The folks at NowGamer have wrangled up a lengthy article-style interview with BioWare doctors Ray Muzyka and Greg Zeschuk about the company's history, how they managed to resurrect the RPG genre, their partnership with the now defunct Pandemic Studios, and what their plans are for the Dragon Age and Mass Effect franchises.
(The RPG was in trouble,) Muzyka concurs. (People would tell us it was dead, but the thing is, we just didn't believe them. We always felt that a great story, great characters, great world, profession systems. there was always a place for that. A lot of it was based on the confidence we had, having played a lot of those games in the past. We felt, '˜Hey, we can add something to that mix. We can bring back what people loved about RPGs in the Eighties'. And we're always trying to keep doing that. Things change and we're always adding new things, but the core goals remain unchanged.) Great memories. If only they'd release the Infinity Engine to the public...
Baldur's Gate put the doctors BioWare to the test: they had to resuscitate an ailing genre, stitching together pieces of past classics Wizardry, Wasteland, Ultima, Pool Of Radiance as they went along. The result was one of the most original games of the decade, one that set the stage for more or less every Western RPG made since, where the themes of choice, morality, and love were made paramount, and expressed through open-ended gameplay. (This was the first time we had a chance to really see our vision,) Zeschuk explains, (which is to create an emotionally compelling narrative where people really felt that they were part of the story. It was a great start.)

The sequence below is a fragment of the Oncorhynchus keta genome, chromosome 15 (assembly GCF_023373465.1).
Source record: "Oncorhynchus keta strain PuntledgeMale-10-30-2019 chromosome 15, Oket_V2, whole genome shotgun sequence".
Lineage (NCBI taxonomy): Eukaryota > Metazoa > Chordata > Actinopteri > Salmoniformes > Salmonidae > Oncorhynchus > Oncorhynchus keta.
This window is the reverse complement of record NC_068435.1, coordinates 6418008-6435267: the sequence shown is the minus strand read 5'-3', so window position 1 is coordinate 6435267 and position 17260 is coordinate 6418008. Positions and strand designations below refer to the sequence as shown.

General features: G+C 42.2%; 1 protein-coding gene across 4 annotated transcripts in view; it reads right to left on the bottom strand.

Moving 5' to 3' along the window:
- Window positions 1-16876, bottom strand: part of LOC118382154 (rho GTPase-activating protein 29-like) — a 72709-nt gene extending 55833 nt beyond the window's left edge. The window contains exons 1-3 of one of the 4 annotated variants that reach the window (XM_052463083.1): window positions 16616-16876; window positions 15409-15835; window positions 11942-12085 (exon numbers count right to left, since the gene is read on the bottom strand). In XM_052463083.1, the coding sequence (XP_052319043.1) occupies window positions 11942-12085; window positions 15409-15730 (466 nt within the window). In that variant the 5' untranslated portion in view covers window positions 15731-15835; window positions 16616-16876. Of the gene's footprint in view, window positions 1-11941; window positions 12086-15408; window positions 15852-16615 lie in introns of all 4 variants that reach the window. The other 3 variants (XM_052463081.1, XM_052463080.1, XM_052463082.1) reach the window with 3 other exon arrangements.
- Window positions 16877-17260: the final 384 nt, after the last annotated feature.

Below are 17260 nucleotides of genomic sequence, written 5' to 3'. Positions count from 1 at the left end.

Infinity was used to masterful effect in Baldur's Gate II: Shadows Of Amn, released alongside BioWare's other project, the sequel to Shiny's surrealist shooter MDK. Shadows Of Amn presented a darker world and deeper storyline than its predecessors, and was even better than the original. Along with Planescape: Torment and Fallout, it is often considered one of the three prime contenders for the best role-playing game of all time.
(The goals were pretty straightforward with Baldur's Gate II,) Zeschuk says. (Just '˜more, better', basically. We took the lessons we learned, and when you get the opportunity to create a sequel, you can apply it to the next game. That's what we're doing with Mass Effect 2 now, and Baldur's Gate II benefited from that. Baldur's Gate was a big success, but Baldur's Gate II was a success right out of the gate. We made a list of 100 things we wanted to improve, and we got all the way down that list.)